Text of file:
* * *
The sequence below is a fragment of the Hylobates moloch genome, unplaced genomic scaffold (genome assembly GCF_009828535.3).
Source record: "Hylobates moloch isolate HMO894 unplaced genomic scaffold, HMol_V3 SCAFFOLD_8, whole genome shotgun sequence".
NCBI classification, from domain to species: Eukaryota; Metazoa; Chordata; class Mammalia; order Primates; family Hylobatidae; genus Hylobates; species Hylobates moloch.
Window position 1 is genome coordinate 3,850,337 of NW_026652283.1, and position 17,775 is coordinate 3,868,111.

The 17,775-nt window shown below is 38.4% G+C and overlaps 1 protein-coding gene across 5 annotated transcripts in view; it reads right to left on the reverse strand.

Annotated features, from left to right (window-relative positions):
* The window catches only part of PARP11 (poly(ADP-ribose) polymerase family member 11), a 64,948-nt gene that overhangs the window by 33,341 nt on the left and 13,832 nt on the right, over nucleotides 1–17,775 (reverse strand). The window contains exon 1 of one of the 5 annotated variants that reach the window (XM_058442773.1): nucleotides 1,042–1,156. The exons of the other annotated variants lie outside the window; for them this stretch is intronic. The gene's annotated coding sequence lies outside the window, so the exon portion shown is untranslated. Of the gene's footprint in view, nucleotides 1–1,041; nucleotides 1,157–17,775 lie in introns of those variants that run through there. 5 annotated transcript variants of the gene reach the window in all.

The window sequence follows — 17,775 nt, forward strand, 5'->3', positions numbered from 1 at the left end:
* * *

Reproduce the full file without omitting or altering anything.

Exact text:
The sequence below is a fragment of the Hylobates moloch genome, unplaced genomic scaffold (genome assembly GCF_009828535.3).
Source record: "Hylobates moloch isolate HMO894 unplaced genomic scaffold, HMol_V3 SCAFFOLD_8, whole genome shotgun sequence".
NCBI classification, from domain to species: Eukaryota; Metazoa; Chordata; class Mammalia; order Primates; family Hylobatidae; genus Hylobates; species Hylobates moloch.
Window position 1 is genome coordinate 3,850,337 of NW_026652283.1, and position 17,775 is coordinate 3,868,111.

The 17,775-nt window shown below is 38.4% G+C and overlaps 1 protein-coding gene across 5 annotated transcripts in view; it reads right to left on the reverse strand.

Annotated features, from left to right (window-relative positions):
* The window catches only part of PARP11 (poly(ADP-ribose) polymerase family member 11), a 64,948-nt gene that overhangs the window by 33,341 nt on the left and 13,832 nt on the right, over nucleotides 1–17,775 (reverse strand). The window contains exon 1 of one of the 5 annotated variants that reach the window (XM_058442773.1): nucleotides 1,042–1,156. The exons of the other annotated variants lie outside the window; for them this stretch is intronic. The gene's annotated coding sequence lies outside the window, so the exon portion shown is untranslated. Of the gene's footprint in view, nucleotides 1–1,041; nucleotides 1,157–17,775 lie in introns of those variants that run through there. 5 annotated transcript variants of the gene reach the window in all.

The window sequence follows — 17,775 nt, forward strand, 5'->3', positions numbered from 1 at the left end: